By Chadd Cawson
Local Journalism Initiative Reporter
Truth and Reconciliation is more than one day acknowledged in September. It is continual learning and acting. Following the tragic news that swept the nation in May, 2021, when 215 bodies of children were uncovered on the site of the Kamloops Residential School, Jenna Jasek, School District 6 vice principal, Indigenous Learning and Equity, and Duncan Whittick, executive director, Columbia Basin Environmental Education Network (CBEEN) paired up to take action in Invermere. They began by providing ‘Every Child Matters’ flags to individuals and organizations in the community.
“We wanted to do our part in Truth and Reconciliation and felt the urgency, as the 215 children from Kamloops Residential School had just been found the previous month,” said Jasek. “As we delivered flags to different organizations, we felt the need to expand our message of Truth and Reconciliation. Duncan came up with the challenge, and we worked together and brainstormed how to do this, what it would look like and why it was necessary.”
Jasek and Whittick co-founded the ‘Every Child Matters Year-long Challenge’ in October 2021, the day after Canada’s first official Truth and Reconciliation Day. From that pilot project stemmed another – the ‘Every Child Matters: 4 Seasons of Reconciliation learning opportunity which is open to educators across Turtle Island (North America). This pilot initiative is in partnership with Reconciliation Education, The First Nations University of Canada, Rocky Mountain School District and Outdoor Learning Partners.
“I piloted the 4 Seasons of Education course created in partnership with Reconciliation Education and the First Nations University last year. I thought it was a great introduction to Truth and Reconciliation. I shared the course with Duncan and my idea to incorporate it into our Every Child Matter Year-Long Challenge,”
said Jasek. “We worked with Reconciliation Education and local Elders and Knowledge Holders to provide monthly modules and webinars for the participants. At the end of the course, all participants who complete the course will receive a certificate from Reconciliation Education and the First Nations University. We received feedback through the Outdoor Learning Store from our partners in other parts of Canada and the United States that there are no courses or challenges like ours, and non-Indigenous people want to learn more about Indigenous Peoples, and Truth and Reconciliation. We thought we should open the course to all North America in the fall, but with Duncan’s ability to put ideas into action quickly, we have been able to offer the course starting this February.”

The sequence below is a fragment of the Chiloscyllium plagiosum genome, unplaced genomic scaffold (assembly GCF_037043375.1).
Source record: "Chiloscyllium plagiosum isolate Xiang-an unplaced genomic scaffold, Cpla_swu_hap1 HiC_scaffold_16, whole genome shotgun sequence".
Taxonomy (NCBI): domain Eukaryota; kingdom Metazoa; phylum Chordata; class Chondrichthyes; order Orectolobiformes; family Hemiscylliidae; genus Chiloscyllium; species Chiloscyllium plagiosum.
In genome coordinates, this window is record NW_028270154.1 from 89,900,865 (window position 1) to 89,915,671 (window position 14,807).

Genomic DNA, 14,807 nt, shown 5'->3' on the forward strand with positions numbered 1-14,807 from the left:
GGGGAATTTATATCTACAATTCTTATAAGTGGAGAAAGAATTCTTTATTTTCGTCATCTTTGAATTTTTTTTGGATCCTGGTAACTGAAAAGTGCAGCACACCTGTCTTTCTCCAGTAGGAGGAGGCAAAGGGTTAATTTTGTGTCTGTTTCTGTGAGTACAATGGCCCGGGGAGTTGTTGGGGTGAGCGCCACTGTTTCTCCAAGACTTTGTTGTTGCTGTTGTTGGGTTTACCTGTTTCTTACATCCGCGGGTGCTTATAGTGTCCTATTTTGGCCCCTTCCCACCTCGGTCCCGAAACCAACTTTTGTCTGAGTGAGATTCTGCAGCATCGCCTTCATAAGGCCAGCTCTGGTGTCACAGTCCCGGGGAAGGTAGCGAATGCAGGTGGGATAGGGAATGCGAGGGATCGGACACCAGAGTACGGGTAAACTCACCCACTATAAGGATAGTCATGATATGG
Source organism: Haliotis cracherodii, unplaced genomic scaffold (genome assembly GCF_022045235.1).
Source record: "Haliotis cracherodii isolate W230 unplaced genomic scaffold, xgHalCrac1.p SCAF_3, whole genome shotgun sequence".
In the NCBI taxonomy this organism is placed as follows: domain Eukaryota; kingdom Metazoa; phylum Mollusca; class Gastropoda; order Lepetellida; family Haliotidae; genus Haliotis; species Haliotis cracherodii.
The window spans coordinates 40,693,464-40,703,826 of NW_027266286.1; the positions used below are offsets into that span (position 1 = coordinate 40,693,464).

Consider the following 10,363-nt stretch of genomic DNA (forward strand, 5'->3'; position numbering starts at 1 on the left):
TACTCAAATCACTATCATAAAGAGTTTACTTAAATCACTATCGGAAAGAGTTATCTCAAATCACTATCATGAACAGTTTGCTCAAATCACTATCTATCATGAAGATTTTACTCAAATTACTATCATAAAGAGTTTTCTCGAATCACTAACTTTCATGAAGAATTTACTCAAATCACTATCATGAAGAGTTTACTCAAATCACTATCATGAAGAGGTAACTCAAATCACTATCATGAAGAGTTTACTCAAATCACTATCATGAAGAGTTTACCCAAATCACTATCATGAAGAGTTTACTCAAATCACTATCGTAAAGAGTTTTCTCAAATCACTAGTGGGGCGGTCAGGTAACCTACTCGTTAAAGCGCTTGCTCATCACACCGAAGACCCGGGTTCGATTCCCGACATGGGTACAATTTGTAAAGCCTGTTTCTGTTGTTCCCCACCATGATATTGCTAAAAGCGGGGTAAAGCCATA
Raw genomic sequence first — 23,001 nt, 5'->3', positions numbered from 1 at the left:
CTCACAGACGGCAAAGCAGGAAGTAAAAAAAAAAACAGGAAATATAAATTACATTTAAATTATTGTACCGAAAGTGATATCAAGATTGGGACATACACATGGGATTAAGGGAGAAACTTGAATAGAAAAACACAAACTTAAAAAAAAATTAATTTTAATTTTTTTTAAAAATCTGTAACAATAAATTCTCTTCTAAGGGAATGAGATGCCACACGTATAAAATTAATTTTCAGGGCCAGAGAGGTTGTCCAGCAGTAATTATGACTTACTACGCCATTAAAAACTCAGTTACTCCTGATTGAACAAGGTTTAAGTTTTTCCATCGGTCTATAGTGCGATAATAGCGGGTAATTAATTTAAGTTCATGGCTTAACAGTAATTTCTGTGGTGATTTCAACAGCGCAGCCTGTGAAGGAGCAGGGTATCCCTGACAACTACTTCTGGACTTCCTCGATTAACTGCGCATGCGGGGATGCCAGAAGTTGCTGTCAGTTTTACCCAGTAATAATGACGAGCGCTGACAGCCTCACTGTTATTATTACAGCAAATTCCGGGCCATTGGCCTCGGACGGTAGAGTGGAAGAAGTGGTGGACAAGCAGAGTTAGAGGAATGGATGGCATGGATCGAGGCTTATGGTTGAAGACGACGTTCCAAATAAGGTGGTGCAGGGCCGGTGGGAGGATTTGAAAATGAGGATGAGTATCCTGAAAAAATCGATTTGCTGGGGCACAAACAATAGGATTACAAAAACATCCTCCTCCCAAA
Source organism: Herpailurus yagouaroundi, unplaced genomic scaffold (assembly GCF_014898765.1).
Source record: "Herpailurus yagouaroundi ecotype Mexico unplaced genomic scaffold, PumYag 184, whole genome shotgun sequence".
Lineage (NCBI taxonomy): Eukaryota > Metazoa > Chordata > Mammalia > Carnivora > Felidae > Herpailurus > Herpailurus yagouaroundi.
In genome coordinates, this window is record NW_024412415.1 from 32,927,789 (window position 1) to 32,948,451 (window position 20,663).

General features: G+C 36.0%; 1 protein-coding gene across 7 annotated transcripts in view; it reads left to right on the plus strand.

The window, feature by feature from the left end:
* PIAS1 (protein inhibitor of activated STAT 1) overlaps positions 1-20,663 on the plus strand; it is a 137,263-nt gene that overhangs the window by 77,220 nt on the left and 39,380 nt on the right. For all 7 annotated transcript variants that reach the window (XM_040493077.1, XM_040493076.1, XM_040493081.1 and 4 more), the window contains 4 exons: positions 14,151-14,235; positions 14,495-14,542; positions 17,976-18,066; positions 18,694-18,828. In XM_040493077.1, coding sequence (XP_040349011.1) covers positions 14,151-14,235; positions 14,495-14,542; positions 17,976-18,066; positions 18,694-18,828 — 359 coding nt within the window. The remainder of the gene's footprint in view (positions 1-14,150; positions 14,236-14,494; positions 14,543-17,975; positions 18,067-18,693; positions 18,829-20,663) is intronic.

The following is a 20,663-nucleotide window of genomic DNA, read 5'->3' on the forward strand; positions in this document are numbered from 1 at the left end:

The course will run from February 15 to June 25; students will work through 10 Reconciliation Education learning modules, along with five virtual opportunities to gather and learn from Indigenous Leaders, Elders and/or Knowledge Holders, about one hour of education a month.
“I am looking forward to our monthly webinars,” said Jasek.
“Hearing Indigenous People’s voices and personal experiences is hugely impactful and validates the urgency of Truth and Reconciliation and putting the 94 Calls of Action, into action.”
For non-Indigenous people across Turtle Island, taking part in 4 Seasons Reconciliation is a positive step towards it. Registration to participate in all five months is $100 and $25 of each participant’s registration will go towards Indigenous Learning Resources reviewed and recommended by Indigenous advisors. All resources are developed, written, and created by Indigenous authors, artists, and organizations. Another $5 will go directly to supporting the work of the Orange Shirt Society, while the remainder will ensure Indigenous presenters, partners and facilitators are given gratitude and appropriately compensated. At the end of the course, participants will be issued a certificate of completion from the First Nations University of Canada.
When the Pioneer asked Jasek what she hopes those who take part will take away from this true learning opportunity she said, “The importance of compassion, empathy and learning about Indigenous Peoples and their journey.”
Chadd Cawson is a Local Journalism Initiative Reporter for THE COLUMBIA VALLEY PIONEER. The LJI is a federally funded program. Turtle Island News does not receive LJI funding.